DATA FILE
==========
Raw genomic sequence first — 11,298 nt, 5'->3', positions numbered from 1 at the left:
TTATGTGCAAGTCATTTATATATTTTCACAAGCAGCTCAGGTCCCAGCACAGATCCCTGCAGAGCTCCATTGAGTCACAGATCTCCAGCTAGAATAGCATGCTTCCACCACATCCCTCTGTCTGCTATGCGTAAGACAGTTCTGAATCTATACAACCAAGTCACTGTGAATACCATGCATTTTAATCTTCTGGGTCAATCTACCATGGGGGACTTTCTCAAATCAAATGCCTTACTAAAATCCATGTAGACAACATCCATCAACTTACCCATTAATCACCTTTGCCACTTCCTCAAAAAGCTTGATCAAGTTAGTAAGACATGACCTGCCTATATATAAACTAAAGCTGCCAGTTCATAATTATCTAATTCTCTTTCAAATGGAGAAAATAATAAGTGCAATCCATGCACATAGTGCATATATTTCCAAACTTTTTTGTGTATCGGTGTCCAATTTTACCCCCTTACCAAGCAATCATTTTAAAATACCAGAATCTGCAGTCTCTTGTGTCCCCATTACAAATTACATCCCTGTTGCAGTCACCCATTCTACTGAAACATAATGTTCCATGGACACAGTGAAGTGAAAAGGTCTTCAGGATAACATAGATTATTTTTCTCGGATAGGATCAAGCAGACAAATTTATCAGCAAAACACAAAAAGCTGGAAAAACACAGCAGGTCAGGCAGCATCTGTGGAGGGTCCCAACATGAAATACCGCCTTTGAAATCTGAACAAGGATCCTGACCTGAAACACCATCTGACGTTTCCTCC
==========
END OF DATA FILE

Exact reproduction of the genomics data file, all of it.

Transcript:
Raw genomic sequence first — 11,298 nt, 5'->3', positions numbered from 1 at the left:
TTATGTGCAAGTCATTTATATATTTTCACAAGCAGCTCAGGTCCCAGCACAGATCCCTGCAGAGCTCCATTGAGTCACAGATCTCCAGCTAGAATAGCATGCTTCCACCACATCCCTCTGTCTGCTATGCGTAAGACAGTTCTGAATCTATACAACCAAGTCACTGTGAATACCATGCATTTTAATCTTCTGGGTCAATCTACCATGGGGGACTTTCTCAAATCAAATGCCTTACTAAAATCCATGTAGACAACATCCATCAACTTACCCATTAATCACCTTTGCCACTTCCTCAAAAAGCTTGATCAAGTTAGTAAGACATGACCTGCCTATATATAAACTAAAGCTGCCAGTTCATAATTATCTAATTCTCTTTCAAATGGAGAAAATAATAAGTGCAATCCATGCACATAGTGCATATATTTCCAAACTTTTTTGTGTATCGGTGTCCAATTTTACCCCCTTACCAAGCAATCATTTTAAAATACCAGAATCTGCAGTCTCTTGTGTCCCCATTACAAATTACATCCCTGTTGCAGTCACCCATTCTACTGAAACATAATGTTCCATGGACACAGTGAAGTGAAAAGGTCTTCAGGATAACATAGATTATTTTTCTCGGATAGGATCAAGCAGACAAATTTATCAGCAAAACACAAAAAGCTGGAAAAACACAGCAGGTCAGGCAGCATCTGTGGAGGGTCCCAACATGAAATACCGCCTTTGAAATCTGAACAAGGATCCTGACCTGAAACACCATCTGACGTTTCCTCC